SPROUTING GOOD HEALTH
With the growing season in most areas either over or coming to an end, thereis still in incredible option for providing your family with home grownvegetables year-round. I am speaking, of course, of sprouting. Sprouts areeasily grown indoors and are a potent source of many vital nutrients, manyof which are particularly important for vegetarians. Imagine if you can,all the vitamins, A through G, protein, calcium, iron, fiber, choline (a fatcontroller), folic acid, and iodine, all wrapped up in a delectable andversatile family of foods. Sprouts also provide generous helpings ofessential trace elements, magnesium and potassium, amino acids, andcarbohydrates. The nutritional value is truly astounding. Making sproutsan integral part of your diet is something that is certainly worthconsidering. High levels of antioxidants and bioflavonoids make them anideal food for helping to detoxify the body. This process is vital inneutralizing the damage done by dangerous free radicals within our bodies.It is especially important for children, whose small bodies andunderdeveloped immune systems put them at risk for toxic overload fromcommon daily toxins all around us.
There are many different types of sprouts. Some light sprouts, such asalfalfa and red clover, make good garnishes and are excellent when used inplace of shredded lettuce. Others such as Garbanzo and slightly sproutedred winter wheat are more substantial and can make up a hearty meal in andof themselves. Their flavors vary greatly from nutty to refreshing and evenspicy.
You may be able to find a couple of different varieties of sprouts at yourlocal health-food store, or maybe even your supermarket. However, it islikely that you will have a limited selection, and what you do have tochoose from may not appear very appetizing. Just like any other food, thefresher the sprouts the better.
Growing your own sprouts is a simple and enjoyable alternative. Childrenespecially enjoy growing sprouts because they get to harvest their crop in amatter of days, rather than months as with conventional vegetables. Unlike growing outdoors where the purity of your crop can be influenced by a numberof factors, including residue from previous pesticide applications to your property as well as your neighbors lawn and garden care practices, growingindoors with filtered water insures the integrity of your organic crop.
There are three major methods of growing sprouts: the tray method, the soilmethod, and the jar method. Certain sprouts are compatible with differentmethods of growing. The jar method is the easiest and the most time testedof the three. It is also suitable for growing the widest range of sprouts.The jar method is an excellent place for the novice to begin.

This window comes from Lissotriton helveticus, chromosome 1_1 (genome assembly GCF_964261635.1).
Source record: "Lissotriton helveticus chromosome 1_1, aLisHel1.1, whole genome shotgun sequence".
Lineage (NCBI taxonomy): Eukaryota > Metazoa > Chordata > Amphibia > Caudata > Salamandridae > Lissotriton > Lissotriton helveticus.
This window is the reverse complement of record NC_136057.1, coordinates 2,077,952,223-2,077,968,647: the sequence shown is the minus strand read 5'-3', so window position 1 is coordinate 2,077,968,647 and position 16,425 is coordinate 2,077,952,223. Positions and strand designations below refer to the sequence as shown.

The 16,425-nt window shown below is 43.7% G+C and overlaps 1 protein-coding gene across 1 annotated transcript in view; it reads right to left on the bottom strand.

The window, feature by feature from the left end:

THE JAR METHOD
To begin you will need a quart-sized or larger wide-mouthed jar, abreathable cover, and something to affix it to the jar (a piece of muslin,cheese cloth, or nylon mesh held on with a rubber band or a canning ringwill suffice, or you can purchase a lid specifically designed forsprouting), seeds that can be sprouted using this method (see chart below),and access to water. Once you have your supplies gathered, place at able spoon or two of seeds in the jar. Rinse the seeds with warm water, and then strain them through the mesh screen. Refill the jar with warm waterthree times the depth of the seeds and let them soak overnight. Be sure to keep the jar in a dark place such as a kitchen cabinet. In the morningdrain your jar. It may be necessary to leave the jar propped at an anglefor a couple of hours while the water completely drains off. Cover your jarwith a towel during this time. Rinse your sprouts with cool fresh water 2or 3 times a day until they are ready to eat. For sprouts that requiregreening, clean the jar, replace the sprouts and place the jar in indirect sunlight for about a day or until the sprouts green. When your sprouts havereached maturity, pour them into a bowl of clean water and skim off all ofthe hulls that float to the top. Eat them right away ,or refrigerate yoursprouts in a plastic bag for up to a week.
EATING YOUR SPROUTSTypically people use sprouts on salads, sandwiches and in soups, but theycan be used in many other ways as well. Sprouts can take the place of regular vegetables in just about any dish. Experiment and use your imagination. You just might be surprised at how delicious your meals turnout. Add sprouts to coleslaw, potato, and pasta salads. Also try adding them to stir-fries, macaroni and cheese, and on top of pizza. Just rememberto add your sprouts as the last step in the preparation process to preservethe most nutrients. For a hearty salad, try soaking bulgar wheat in cool water in your refrigerator for a couple of hours, combine half a bowl ofbulgar with the sprouts of your choice and cover with your favorite dressing. My family greatly enjoys bulgar with mixed bean sprouts and Annie’s Goddess dressing. You can also add tomatoes, carrots, or anything elsethat sounds appealing to you.
Written by: Melody Sanislo
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